On The Job - New York

Spring Valley Fire Department
Chief Robert J. Schultz
Personnel: 125 volunteer firefighters
Apparatus: Four engines, two aerial ladders, one rescue, one emergency rescue, one mask-service unit
Population: 32,000
Area: 3.5 square miles

Within minutes after the dispatching transmission was made over the Rockland County, NY, fire radio frequency, a mobile radio transmission of "a working structural fire" was heard.

Photo by Michael J. Coppola
Firefighters position a ladder pipe and portable ladders as heavy fire burns in the dealership's service/repair bay area.

In the five hours that followed, the Spring Valley, NY, Fire Department, with assistance from eight other volunteer fire departments as well as additional volunteer and career emergency service agencies, faced one of its most challenging fires in years a blaze involving a large commercial building with a heavy timber bowstring truss roof.

At 01:11 A.M. on Wednesday, Oct. 16, 1996, the Spring Valley Fire Department responded to the intersection of Routes 45 and 59 for a reported structural fire. Additional information described the location as the Gem Buick & A. Motors Jeep Sales dealership.

Built in the 1920s as a bowling alley, the building is a one-story, 120-by-120-foot commercial occupancy of ordinary construction. Within the building are several types of roof systems, including two heavy timber bowstring truss roofs. The interior is in six sections: two new-car showrooms, service/repair bay area, chassis repair area, new-car preparation area and parts supply area. Automatic fire alarm protection in the form of fixed temperature heat detectors were present throughout the building but for unknown reasons the system failed to transmit an automatic alarm for this fire.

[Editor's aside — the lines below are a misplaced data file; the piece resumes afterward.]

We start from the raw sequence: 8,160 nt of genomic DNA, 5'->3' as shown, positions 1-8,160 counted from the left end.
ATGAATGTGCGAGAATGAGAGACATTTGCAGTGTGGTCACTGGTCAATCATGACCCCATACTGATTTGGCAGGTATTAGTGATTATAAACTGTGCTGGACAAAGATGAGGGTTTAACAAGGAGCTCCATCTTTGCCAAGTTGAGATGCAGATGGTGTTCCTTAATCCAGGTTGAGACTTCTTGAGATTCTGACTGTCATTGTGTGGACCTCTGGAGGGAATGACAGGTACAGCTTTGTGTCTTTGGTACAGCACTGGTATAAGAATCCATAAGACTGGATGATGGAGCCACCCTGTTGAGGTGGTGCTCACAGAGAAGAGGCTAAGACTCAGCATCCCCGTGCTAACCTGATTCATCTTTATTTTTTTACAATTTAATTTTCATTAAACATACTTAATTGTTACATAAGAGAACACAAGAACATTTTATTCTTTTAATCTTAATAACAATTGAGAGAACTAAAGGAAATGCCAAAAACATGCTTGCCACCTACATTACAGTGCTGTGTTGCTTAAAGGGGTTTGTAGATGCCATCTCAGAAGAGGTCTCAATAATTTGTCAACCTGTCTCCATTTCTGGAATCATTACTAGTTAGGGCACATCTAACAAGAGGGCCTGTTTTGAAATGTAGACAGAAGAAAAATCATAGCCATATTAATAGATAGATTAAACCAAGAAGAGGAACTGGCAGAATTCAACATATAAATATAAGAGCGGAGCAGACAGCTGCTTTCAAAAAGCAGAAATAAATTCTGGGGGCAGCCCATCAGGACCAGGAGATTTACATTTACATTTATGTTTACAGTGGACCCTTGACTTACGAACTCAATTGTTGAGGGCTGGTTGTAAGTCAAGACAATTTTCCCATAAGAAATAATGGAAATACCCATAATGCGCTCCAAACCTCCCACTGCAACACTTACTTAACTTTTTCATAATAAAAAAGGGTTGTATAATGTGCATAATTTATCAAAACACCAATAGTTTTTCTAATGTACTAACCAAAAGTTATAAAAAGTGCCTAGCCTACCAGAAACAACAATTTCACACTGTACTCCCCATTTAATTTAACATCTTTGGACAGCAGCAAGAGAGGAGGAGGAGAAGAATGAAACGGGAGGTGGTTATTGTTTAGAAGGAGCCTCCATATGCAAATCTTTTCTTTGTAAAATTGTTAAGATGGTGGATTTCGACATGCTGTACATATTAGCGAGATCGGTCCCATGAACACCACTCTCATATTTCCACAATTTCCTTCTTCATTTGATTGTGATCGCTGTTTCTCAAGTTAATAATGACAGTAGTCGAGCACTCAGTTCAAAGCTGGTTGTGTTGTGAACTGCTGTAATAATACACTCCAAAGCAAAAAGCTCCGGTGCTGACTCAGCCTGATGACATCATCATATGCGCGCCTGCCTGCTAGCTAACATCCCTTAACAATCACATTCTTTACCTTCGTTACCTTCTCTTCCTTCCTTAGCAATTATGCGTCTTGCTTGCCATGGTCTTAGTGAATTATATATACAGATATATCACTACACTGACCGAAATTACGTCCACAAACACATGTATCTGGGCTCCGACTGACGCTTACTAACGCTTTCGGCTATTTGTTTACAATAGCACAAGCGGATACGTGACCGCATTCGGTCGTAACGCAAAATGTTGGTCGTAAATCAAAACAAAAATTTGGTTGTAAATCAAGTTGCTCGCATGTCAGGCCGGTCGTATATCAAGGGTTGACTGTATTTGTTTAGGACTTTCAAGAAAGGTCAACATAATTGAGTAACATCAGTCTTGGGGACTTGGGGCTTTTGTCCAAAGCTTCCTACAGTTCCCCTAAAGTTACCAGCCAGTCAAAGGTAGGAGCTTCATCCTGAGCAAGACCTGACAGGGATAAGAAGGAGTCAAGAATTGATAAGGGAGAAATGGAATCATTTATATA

Through the years, many sections of the building were renovated or expanded. Most recently, the showroom on the south side of the building was completely renovated. The original heavy timber bowstring truss roof was removed and replaced with an inverted flat roof utilizing a metal parallel chord (steel J-bar joist) truss system to support the Q-decking of the roof above. A concrete block firewall with a fire-rated door was also installed in this wall, separating the showroom from the service-repair bay area. Just before the fire, the five heavy timber bowstring truss assemblies within the service/ repair area were being reinforced with steel angle iron.

Initial Operations